Coronavirus Transcription: A Perspective
At the VIth International Symposium on Corona and Related Viruses held in Québec, Canada in 1994 we presented a new model for coronavirus transcription to explain how subgenome-length minus strands, which are used as templates for the synthesis of subgenomic mRNAs, might arise by a process involving discontinuous RNA synthesis. The old model explaining subgenomic mRNA synthesis, which was called leader-primed transcription, was based on erroneous evidence that only genome-length negative strands were present in replicative intermediates. To explain the discovery of subgenome-length minus strands, a related model, called the replicon model, was proposed: The subgenomic mRNAs would be produced initially by leader-primed transcription and then replicated into minus-strand templates that would in turn be transcribed into subgenomic mRNAs. We review the experimental evidence that led us to formulate a third model proposing that the discontinuous event in coronavirus RNA synthesis occurs during minus strand synthesis. With our model the genome is copied both continuously to produce minus-strand templates for genome RNA synthesis and discontinuously to produce minus-strand templates for subgenomic mRNA synthesis, and the subgenomic mRNAs do not function as templates for minus strand synthesis, only the genome does.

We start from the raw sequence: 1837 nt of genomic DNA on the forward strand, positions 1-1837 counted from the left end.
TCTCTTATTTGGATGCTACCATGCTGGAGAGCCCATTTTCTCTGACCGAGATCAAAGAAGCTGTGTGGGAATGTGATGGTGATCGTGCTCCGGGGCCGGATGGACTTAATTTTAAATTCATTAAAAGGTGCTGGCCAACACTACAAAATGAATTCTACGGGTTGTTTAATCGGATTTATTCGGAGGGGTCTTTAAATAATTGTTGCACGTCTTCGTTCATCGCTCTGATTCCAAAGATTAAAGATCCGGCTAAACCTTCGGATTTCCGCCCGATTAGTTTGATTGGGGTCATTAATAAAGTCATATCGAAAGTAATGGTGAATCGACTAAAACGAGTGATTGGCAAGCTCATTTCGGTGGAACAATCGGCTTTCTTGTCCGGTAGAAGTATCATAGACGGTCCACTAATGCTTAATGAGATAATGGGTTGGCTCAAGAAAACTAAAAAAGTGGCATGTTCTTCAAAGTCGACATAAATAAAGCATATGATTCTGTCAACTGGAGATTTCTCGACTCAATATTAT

KeywordsStrand Synthesis Sindbis Virus Minus Strand Mouse Hepatitis Virus Equine Arteritis Virus
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